River pollution putting new-builds on hold, investigation finds

100,000 new-builds in England and Wales are at risk due to restrictions on developments pressuring authorities to hit phosphate pollution targets in waterways.

Homes set to be built across the UK face being delayed or even being scrapped because of river pollution which could cost the economy £16bn, a BBC investigation uncovered. 

Experts have reported phosphate, a chemical which can be found in animal and human waste, is getting into rivers and affecting the quality of water.

Housing developers are urging governments to take immediate action in finding a solution to the problem and The Home Builders Federation are assisting in representing them. 

However, campaigners have said more must be done to save rivers in the UK before it’s too late.

Stricter rules on river pollution targets, which were adopted in 2020, have affected 5000 new homes in Wales and could cost their economy £700m.

HBF have contacted planning authorities and developers calculated 74 areas in England are also affected by phosphate restrictions on housebuilding.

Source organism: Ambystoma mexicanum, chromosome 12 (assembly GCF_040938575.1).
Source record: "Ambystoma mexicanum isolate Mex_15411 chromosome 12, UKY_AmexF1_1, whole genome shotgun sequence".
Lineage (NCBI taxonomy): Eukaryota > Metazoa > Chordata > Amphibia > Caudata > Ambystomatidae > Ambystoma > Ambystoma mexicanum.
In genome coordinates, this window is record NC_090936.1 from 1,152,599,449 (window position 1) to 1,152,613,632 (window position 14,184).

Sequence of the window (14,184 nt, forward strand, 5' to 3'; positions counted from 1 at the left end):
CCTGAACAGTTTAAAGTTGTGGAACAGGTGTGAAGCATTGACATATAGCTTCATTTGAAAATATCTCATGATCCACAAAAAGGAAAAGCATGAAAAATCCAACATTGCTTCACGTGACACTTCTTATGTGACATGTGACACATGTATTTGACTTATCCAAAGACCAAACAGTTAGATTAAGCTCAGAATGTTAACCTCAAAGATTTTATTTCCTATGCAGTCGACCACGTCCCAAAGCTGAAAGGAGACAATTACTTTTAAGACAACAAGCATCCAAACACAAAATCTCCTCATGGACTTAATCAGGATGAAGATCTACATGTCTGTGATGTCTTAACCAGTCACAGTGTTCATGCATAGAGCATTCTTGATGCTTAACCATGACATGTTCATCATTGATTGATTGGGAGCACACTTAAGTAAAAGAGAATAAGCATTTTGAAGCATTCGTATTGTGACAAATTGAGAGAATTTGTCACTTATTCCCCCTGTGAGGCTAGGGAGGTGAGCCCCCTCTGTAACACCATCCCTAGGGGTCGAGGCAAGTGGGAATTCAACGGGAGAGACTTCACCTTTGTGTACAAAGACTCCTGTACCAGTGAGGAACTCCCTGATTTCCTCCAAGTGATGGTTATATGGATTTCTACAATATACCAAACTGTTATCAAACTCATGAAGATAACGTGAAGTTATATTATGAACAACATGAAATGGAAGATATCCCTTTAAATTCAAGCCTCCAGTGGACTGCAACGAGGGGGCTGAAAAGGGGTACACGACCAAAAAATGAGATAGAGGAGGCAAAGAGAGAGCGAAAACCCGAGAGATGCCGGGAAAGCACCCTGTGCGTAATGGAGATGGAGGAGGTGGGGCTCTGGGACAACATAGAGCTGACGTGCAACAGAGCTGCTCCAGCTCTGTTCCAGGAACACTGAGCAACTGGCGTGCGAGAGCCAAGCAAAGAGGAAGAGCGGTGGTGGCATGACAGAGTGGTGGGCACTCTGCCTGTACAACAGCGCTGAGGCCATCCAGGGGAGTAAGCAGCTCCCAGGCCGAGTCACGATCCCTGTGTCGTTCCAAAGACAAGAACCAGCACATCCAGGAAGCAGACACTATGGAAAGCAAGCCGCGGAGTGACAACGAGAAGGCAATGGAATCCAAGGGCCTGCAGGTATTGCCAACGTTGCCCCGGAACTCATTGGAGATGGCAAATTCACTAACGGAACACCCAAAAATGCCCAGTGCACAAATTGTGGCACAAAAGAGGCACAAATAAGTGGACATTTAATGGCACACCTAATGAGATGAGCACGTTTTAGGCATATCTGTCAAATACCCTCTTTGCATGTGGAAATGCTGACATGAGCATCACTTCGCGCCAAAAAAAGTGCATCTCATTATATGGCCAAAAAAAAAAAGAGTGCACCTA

The trade association has estimated the impact could be a £16bn loss in economic activity in England and Wales, reports the BBC.

Stewart Baseley, Executive Chairman of the HBF told the BBC: ‘We have government agency-imposed moratoriums on house building across large swathes of the country for nutrient neutrality, despite house building being a minor contributor to the issue.

‘House building delivers growth, and it is crucial that the government re-evaluates the impacts of these costs and moratoriums and ensures that the industry is sufficiently supported such that it can deliver desperately needed new homes and the associated social and economic benefits.

‘It is encouraging that after almost three years of home builders’ pleas, the government seems to be looking to find solutions, but we need urgent actions that matches the scale and urgency of the issue.’

The problem of phosphate pollution has been a serious issue in Wales since 2021 – too much phosphate in the water can lead to increased algae growth which can release toxins harmful to humans and animals and decreases the levels of oxygen in the water. 

Last year the country set new targets for the pollution issue causing new builds to hit a stand-still and applications to construct new homes being rejected. 

Ceredigion MP Ben Lake told the BBC whilst it is good the country is trying to create cleaner waterways, rural areas in Wales, such as Ceredigion, are facing a housing ‘crisis’ and can’t afford to have new builds rejected. 

Photo by Sandy Millar


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